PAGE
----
Senator Mitt Romney of Utah, the former Republican presidential candidate and former Massachusetts governor, is also, apparently, the man behind a Twitter account that uses the moniker “Pierre Delecto.”
Romney on Sunday admitted to McKay Coppins, a writer at The Atlantic, that he was responsible for the social media account, which he uses to covertly monitor political discourse and occasionally defend himself. It’s unclear what, if anything, Pierre Delecto is a reference to.
Several events preceded the admission.
First, The Atlantic published Sunday a profile of Romney, one of the few prominent Republican lawmakers to criticize President Trump over his efforts to press Ukraine to investigate his Democratic rivals. Those efforts form the basis of an impeachment investigation by the House.
Trump lashed out in response this month, calling the senator on Twitter a “pompous ‘ass’ who has been fighting me from the beginning.” In one tweet, the president used the hashtag “#IMPEACHMITTROMNEY.”
In the Atlantic profile, Romney admitted to having what he called a “lurker account” — essentially a profile under a different name that he operated in secret to monitor the political conversation.
But he declined to divulge the name associated with the account.
The admission spurred curiosity, particularly that of the online newsmagazine Slate.
Slate theorized that Pierre Delecto, or Twitter user @qaws9876, was Romney after it discovered the account among the Twitter followers of one of his grandchildren.
Slate noted that Pierre Delecto’s first follower was Romney’s oldest son, Tagg.
The account was created in 2011, shortly after Romney announced his intention to run for president.
The account also posted several telling replies to Romney-related tweets, which were captured by screenshot before the account was made private Sunday night.
In one tweet from May, Jennifer Rubin, a conservative blogger at The Washington Post, said Romney’s strategy on Trump was “non-confrontation verging on spinelessness.”
“Jennifer, you need to take a breath,” Pierre Delecto replied. “Maybe you can then acknowledge the people who agree with you in large measure even if not in every measure.”
The Slate article prompted many on social media to surmise that if Pierre Delecto was in fact Romney, he had concocted one of the most prolific social media pseudonyms for a public official ever.
After Slate published its article, Coppins circled back with Romney to ask if he was indeed “Pierre Delecto.”
“Just spoke to @MittRomney on the phone, and asked him about Pierre Delecto,” Coppins said in a tweet. “His only response: “C’est moi.”’
A spokeswoman for Romney did not directly answer questions about the account Sunday night. But in an e-mail, the spokeswoman sent a link to the tweet from Coppins describing Romney’s admission.
New York Times
Facebook ramps up election security efforts before 2020
With just over a year left until the 2020 US presidential election, Facebook is stepping up its efforts to ensure it is not used as a tool to interfere in politics and democracies around the world.
The efforts outlined Monday include a special security tool for elected officials and candidates that monitors their accounts for hacking attempts such as login attempts from unusual locations or unverified devices. Facebook said Monday it will also label state-controlled media as such, label fact-checks more clearly, and invest $2 million in media literacy projects.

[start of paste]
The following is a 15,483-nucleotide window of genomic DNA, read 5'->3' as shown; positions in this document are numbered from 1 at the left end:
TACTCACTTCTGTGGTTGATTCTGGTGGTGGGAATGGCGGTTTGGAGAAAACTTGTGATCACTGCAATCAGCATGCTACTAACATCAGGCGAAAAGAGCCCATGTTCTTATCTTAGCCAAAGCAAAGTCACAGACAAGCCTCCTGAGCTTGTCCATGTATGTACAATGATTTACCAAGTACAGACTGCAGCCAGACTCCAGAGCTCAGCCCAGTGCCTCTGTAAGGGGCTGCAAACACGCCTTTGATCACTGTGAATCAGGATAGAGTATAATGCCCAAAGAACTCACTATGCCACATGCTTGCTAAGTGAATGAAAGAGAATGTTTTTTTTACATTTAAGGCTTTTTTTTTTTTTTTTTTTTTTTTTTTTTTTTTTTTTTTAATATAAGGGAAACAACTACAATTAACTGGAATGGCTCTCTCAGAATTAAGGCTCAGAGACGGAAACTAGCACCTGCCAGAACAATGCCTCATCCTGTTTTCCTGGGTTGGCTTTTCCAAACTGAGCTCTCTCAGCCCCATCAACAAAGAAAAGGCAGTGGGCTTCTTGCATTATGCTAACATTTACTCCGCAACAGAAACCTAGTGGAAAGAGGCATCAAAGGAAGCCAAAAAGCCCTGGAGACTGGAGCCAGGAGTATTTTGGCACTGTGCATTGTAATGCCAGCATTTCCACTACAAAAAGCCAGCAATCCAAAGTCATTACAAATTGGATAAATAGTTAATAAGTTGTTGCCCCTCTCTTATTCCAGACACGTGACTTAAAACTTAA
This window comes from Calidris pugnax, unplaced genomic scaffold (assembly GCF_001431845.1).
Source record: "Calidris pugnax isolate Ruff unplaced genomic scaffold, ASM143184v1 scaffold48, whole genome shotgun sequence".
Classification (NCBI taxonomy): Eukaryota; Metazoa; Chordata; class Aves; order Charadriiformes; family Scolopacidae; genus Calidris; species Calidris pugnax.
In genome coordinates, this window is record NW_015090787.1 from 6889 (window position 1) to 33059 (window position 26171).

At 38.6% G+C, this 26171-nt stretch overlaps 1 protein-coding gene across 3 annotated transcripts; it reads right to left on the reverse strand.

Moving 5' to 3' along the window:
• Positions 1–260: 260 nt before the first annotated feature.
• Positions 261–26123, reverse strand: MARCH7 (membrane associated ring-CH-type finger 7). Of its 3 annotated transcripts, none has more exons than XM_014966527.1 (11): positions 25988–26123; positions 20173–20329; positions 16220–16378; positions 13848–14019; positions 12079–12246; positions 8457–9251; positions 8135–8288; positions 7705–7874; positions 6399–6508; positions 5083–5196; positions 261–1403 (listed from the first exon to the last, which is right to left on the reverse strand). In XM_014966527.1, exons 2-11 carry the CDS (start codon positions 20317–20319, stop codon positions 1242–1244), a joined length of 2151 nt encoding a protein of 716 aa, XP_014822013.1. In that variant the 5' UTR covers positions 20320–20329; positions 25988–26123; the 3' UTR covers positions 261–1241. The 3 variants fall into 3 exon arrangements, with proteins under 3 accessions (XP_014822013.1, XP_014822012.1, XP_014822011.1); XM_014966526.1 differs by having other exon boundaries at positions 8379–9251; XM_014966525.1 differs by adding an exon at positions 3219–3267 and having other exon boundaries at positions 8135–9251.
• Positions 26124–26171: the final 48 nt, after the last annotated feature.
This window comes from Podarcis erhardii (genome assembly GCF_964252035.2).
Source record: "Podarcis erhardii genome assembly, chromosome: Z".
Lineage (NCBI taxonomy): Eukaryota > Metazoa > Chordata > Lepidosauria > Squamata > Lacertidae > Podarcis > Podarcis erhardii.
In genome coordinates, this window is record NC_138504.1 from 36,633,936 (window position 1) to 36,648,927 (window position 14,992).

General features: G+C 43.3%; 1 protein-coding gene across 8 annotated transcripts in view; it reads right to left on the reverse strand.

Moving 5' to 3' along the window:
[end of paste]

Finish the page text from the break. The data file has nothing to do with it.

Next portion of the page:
The company also said it has removed four networks of fake, state-backed misinformation-spreading accounts based in Russia and Iran. These networks sought to disrupt elections in the United States, North Africa, and Latin America, the company said. In the past year, Facebook said it has taken down 50 such clusters of accounts, a sign that efforts to use its services to disrupt elections are not letting up.
Facebook is under fire from presidential candidates, lawmakers, regulators, and privacy advocates around the world for problems ranging from election security to alleged anticompetitive behavior, privacy violations, and what many see as its outsized, often negative influence on society.
Democrats make bids to be new Oversight chairman
The race to replace the late representative Elijah Cummings as chairman of the powerful House Oversight and Reform Committee is already quietly underway, with nearly half a dozen Democrats considering bids to replace him.
The potentially divisive contest — set to turn on questions of seniority, diversity, and effectiveness — will determine which Democrat will inherit a lead role in the ongoing impeachment inquiry of President Trump as one of three chairmen jointly directing the investigation.
Congress often obeys the rules of seniority when it comes to passing the torch for panel leadership positions. Yet there is no hard-and-fast rule mandating that is the case; instead, candidates make their case to the Democratic Steering and Policy Committee, which will make a recommendation in a process that will commence after Cummings’s funeral Friday, according to Democratic aides.
Trump says Gabbard is not an agent of Russia
President Trump is attacking Hillary Clinton for suggesting Democratic presidential candidate Representative Tulsi Gabbard is a Russian agent.
Trump says of Gabbard, ‘‘she’s not a Russian agent.’’
Clinton appeared to call Gabbard ‘‘the favorite of the Russians’’ in a recent interview, saying she believes the Russians have ‘‘got their eye on somebody who’s currently in the Democratic primary and are grooming her to be the third-party candidate.’’ Speaking during a Cabinet meeting Monday, Trump says Clinton and other Democrats claim everyone opposed to them is a Russian agent.Trump says he thinks Clinton’s attack boosts Gabbard and his own chances.